The products of mass culture are not automatically to be sneered at, first because of their massive presence and second because sometimes they have a certain merit or are somehow amusing. The Creature From the Black Lagoon movies are still symbolically potent, and McDonald’s has been known to dispense the best coffee that is easily available. But the movie house (or the video store) and the burger joint are environments we can choose or not choose. Some of the most insidious attacks by mass culture are invasions that we can hardly escape altogether. The grunge rockers, after all, aren’t responsible for the vile background music we try to ignore in overpriced restaurants. That stuff is the work of the “grownies,” as I have heard them called.

Even in the dentist’s chair, the pain caused by “background music” blots out any other. The sense of aesthetic, moral, and even political outrage is more powerful than routine unpleasantness. Though bad music is by definition boring, that by no means implies that it is without significance, for the denial of meaning is itself meaningful. Nonbeing is the essential contemporary assertion. And in a queasy elevator in one of Mr. John Portman’s Babylonian atria, the smarmy totalitarianism implied by musical manipulativeness is so obnoxious that it overcomes any proprioceptive anxieties or creeping acrophobia. Who wants to . . . relax . . . in defiance of the law of gravity, anyway? Americans have embraced bad music just as they have endorsed bad service, bad manners, bad food, bad architecture, bad art—bad everything. Joseph Lanza’s survey of the phenomenon of putrid music as an instrument of social control rests uneasily, it seems to me, upon his failure to confront a contradiction that is not so much his personal fault as it is our national shortcoming.

Lanza’s book will not be the last word on the topic, but it is a useful treatment of one of the most disquieting of social phenomena. The word “Muzak” is a portmanteau of “music” and “Kodak,” coined by General George Owen Squier, who pioneered modern communications for the Army and AT&T. The multiplex cable would wire the world and complete the industrialization of music, as envisioned by Bellamy, Zamyatin, Huxley, and Orwell in their passed-over but not passe visions of the future—our past and present. Lee de Forest, David Sarnoff, and the rest played a part in the mass culture of today, in which control is disguised as entertainment and even freedom, (“Stimulus Progression” is the name of Muzak’s most elaborate program, which runs counter to the average worker’s “fatigue curve.”) Lanza sees objections to the obtrusiveness of Muzak as a “pesky bugaboo . . . the notion that piped-in music somehow interferes with an individual’s right to privacy and even brainwashes listeners.” But if it does not “interfere” and “brainwash,” then why do managers pay for the service? Because they like the Ray Coniff Singers?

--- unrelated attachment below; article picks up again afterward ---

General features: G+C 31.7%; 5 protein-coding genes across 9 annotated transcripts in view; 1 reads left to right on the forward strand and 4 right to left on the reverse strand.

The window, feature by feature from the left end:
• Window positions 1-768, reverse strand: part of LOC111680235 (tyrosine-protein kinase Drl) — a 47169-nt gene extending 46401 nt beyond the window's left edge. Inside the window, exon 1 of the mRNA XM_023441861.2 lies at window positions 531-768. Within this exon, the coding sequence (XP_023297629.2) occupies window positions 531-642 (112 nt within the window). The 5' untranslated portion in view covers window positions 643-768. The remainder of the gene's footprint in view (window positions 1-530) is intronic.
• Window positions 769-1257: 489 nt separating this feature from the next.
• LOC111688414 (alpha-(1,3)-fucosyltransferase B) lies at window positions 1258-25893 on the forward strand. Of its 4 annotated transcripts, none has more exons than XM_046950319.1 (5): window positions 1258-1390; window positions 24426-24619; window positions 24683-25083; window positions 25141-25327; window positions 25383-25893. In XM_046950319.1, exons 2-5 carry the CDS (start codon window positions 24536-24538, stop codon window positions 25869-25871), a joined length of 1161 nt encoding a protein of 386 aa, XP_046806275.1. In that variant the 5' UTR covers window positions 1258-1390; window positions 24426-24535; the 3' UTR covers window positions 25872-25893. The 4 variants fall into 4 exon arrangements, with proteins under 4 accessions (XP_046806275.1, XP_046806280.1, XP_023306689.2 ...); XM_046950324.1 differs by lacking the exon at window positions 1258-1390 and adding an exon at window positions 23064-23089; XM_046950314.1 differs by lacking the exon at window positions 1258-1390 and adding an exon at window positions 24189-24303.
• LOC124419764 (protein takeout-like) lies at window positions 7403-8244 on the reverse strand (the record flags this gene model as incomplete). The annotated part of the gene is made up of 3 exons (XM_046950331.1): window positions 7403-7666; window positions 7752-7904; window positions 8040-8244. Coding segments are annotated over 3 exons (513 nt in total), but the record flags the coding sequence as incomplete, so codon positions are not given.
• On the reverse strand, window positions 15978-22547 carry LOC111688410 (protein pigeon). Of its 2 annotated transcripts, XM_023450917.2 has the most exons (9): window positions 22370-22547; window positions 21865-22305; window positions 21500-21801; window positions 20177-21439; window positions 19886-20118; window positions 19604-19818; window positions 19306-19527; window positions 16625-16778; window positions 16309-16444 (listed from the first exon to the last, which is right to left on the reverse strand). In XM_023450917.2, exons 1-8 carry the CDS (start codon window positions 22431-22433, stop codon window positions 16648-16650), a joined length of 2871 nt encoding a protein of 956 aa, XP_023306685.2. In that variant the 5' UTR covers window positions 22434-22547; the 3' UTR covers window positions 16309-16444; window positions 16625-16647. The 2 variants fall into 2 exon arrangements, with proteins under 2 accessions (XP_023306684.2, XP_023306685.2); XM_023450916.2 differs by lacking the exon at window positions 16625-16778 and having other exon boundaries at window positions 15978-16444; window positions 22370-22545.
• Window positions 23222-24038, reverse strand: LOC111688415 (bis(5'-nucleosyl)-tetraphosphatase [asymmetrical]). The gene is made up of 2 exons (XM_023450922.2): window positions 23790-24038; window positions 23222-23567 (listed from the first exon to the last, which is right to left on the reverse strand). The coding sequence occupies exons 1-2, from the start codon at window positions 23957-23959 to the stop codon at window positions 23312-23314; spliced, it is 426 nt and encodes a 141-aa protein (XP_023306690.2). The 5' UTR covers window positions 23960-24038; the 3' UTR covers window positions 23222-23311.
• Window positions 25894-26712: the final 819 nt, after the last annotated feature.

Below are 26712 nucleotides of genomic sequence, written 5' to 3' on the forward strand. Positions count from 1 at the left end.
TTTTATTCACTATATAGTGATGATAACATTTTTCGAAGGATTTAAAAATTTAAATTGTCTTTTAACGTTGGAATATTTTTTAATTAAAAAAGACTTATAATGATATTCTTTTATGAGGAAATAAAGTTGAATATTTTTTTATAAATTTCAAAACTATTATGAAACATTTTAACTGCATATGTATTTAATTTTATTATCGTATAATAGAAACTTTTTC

I think that Lanza is trying to establish a postmodern view of bad music, something like what Robert Venturi did with the cheerfully sleazy architecture of Las Vegas. We must admit that the phenomenon he glosses is pervasive and historically rooted. Certainly he has made a contribution to the study of industrialized, mass-produced dreadfulness, treating as he does Annunzio Paolo Mantovani, the 101 Strings, the Mystic Moods Orchestra, Les Baxter, Martin Denny, the Honolulu Fruit Gum Orchestra (which became Lawrence Welk and his Champagne Music Makers), and many another. But though he himself supplies illustrations of the control that Muzak sells, even to brothels and abattoirs, Lanza himself endorses the feelgood world created by “easy listening”:

elevator music (besides just being good music) is essentially a distillation of the happiness that modern technology has promised. A world without elevator music would be much grimmer than its detractors (and those who take it for granted) could ever realize. This is because most of us, in our hearts, want a world tailored by Walt Disney “imagineers,” an ergonomical “Main Street U.S.A.,” where the buildings never make you feel too small, where the act of paying admission is tantamount to a screen-test—and where the music never stops.

Lanza has the numbers on his side. Consumerism and vulgarity have created a massive philistinism, one unanticipated by Matthew Arnold, even though that worthy knew what “doing as one likes” implies. To comprehend the immensity of the sickness, radical irony, shock tactics, and elitist standards are required: Adorno’s essays, Nabokov’s Lolita, Pynchon’s Gravity’s Rainbow—and George Romero’s Dawn of the Dead, which cauterizes vulgarity with emetic ghoulishness: flesh-eating zombies staggering to mall music.

Just as vital creatures have no need of “stimulation,” those clear of mind and conscience don’t need music for anesthesia but for higher and more demanding reasons. The quicksand of Muzak absorbed rock ‘n’ roll without so much as a belch, just as it did “the classics,” proving its own power of gelatinous mindlessness. Joseph Lanza’s study is advocacy instead of criticism, confusing bad taste with good and, what’s worse, soft totalitarianism with the good life. But it has its own documentary value and will provide a basis for the transvaluation that is desperately needed.


[Elevator Music: A Surreal History of Muzak, Easy-Listening, and Other Moodsong, by Joseph Lanza (New York: St. Martin’s Press) 272 pp., $22.00]